Lionel Messi’s trouble to protect his name as a trademark – why you should register your trademark even if it is your own name

Lionel Messi’s trouble to protect his name as a trademark – why you should register your trademark even if it is your own name !

Like every year during the summer transfer window, media discuss the value of football players. But what about the value of players’ names ? Some of the most famous athletes file their name as a trademark to capitalize on what has become a brand. In a recent case, the EU General Court had to decide if Lionel Messi was entitled to register his name as an EU trademark, taking into account an alleged similar earlier trademark.

In the course of 2011, Lionel Messi filed his name in combination with a logo, as an EU trademark application for amongst others sports clothing, footwear and equipment. The owner of an earlier mark “MASSI” for identical and similar goods – Mr. Jaime Masferrer Coma – contested Lionel Messi’s trademark application and filed an opposition.

In 2013 the EUIPO agreed with the owner of “MASSI” and upheld the opposition. It considered that the signs were sufficiently close to each other visually and phonetically and that only part of the relevant EU public would perceive a difference in the conceptual meaning.

Unsatisfied with that decision, the multiple winner of the Ballon d’Or brought the case before the General Court. In its recent decision, the Court confirmed the visual and phonetical similarity between the signs but in contrast with the EUIPO, it concluded that the signs were different conceptually speaking. According to the General Court, the reputation enjoyed by Lionel Messi does not only concern the part of the public which is interested in football and sports in general. Messi is a well-known public figure who appears very often on television – including in commercials – and who is regularly commented on in the media. Even if it is possible that some consumers may not know him, it won’t be the case of the average consumer of sports clothing and equipment.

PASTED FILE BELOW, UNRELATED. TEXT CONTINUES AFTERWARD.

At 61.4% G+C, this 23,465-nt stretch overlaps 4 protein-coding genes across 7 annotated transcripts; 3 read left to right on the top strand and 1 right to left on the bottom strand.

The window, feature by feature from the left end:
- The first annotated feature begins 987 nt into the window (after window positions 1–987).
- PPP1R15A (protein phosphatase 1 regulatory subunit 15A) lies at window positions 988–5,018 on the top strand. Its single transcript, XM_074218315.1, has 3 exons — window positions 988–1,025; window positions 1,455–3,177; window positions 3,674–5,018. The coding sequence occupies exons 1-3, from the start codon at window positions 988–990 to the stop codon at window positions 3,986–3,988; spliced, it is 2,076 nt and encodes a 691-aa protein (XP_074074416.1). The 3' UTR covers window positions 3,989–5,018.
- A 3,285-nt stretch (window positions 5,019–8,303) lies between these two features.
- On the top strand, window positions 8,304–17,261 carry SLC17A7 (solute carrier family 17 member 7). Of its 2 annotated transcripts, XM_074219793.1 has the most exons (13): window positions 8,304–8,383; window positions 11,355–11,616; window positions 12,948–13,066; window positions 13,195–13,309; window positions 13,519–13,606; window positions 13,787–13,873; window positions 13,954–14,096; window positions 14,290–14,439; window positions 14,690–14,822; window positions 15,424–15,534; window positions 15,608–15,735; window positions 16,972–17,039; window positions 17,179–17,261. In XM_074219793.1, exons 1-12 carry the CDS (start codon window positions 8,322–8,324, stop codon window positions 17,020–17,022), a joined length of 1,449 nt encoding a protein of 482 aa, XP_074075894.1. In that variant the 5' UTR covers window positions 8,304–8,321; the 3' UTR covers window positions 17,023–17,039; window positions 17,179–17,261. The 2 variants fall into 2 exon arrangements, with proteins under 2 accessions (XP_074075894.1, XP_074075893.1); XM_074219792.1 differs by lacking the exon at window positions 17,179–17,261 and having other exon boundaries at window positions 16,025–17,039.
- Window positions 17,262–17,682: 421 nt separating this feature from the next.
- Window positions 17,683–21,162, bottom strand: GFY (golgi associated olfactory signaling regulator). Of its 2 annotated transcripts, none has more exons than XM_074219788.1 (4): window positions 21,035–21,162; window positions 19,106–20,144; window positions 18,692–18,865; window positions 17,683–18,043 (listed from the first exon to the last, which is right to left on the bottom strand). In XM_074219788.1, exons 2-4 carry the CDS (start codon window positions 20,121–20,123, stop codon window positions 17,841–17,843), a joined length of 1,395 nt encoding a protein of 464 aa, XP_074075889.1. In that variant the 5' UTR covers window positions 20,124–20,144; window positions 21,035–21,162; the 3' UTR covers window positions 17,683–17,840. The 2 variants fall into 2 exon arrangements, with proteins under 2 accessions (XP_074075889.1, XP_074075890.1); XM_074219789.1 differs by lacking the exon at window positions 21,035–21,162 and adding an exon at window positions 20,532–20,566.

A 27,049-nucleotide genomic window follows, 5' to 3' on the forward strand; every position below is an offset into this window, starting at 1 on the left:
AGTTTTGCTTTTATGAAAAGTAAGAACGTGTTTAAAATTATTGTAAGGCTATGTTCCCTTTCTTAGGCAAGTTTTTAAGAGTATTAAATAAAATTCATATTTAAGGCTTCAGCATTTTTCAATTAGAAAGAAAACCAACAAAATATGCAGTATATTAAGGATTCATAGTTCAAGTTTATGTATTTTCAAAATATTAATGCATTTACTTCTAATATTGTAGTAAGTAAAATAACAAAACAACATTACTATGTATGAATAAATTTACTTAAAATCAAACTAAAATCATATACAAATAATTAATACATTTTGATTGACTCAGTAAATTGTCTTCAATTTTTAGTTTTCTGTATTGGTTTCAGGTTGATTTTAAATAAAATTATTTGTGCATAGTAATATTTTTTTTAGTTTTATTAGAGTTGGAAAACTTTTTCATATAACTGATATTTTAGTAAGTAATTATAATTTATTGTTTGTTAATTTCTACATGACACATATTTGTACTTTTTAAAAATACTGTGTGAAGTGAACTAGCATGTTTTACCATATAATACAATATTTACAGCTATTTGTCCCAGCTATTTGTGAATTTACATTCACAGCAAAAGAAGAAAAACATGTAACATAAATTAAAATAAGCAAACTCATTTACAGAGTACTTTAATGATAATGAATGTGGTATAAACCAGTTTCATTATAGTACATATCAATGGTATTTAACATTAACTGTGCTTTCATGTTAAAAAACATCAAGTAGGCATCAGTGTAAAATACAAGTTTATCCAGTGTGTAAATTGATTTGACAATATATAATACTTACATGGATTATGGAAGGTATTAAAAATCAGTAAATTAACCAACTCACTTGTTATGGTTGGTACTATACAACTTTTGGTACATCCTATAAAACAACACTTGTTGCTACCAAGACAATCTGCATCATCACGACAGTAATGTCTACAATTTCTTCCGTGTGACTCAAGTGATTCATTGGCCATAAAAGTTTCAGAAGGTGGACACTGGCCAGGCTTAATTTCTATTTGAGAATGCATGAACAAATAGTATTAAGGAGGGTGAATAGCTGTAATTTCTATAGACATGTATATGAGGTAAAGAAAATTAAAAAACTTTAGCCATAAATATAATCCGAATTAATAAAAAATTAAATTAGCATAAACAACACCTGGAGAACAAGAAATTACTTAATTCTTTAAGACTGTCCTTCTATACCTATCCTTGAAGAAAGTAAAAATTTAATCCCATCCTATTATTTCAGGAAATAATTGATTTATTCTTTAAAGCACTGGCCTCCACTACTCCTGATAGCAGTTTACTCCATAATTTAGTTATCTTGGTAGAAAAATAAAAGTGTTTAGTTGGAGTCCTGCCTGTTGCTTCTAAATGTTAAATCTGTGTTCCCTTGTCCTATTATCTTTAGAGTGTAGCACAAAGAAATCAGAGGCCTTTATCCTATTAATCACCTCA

The General Court concluded that even if the signs share an average visual and phonetical similarity, the conceptual difference sufficiently distinguish the signs to exclude any likelihood of confusion to arise between the trademarks. This decision will now be challenged by the Court of Justice of the European Union since Mr. Jaime Masferrer Coma filed an appeal.

The lesson to be learned is that it is not because the trademark you applied for is your own name that it won’t be refused due to earlier rights. We therefore recommend you to protect your assets and register your name as a trademark sooner rather than later to reduce as much as possible the risk of third parties obtaining earlier registered rights. Unless you are as famous as Lionel Messi of course…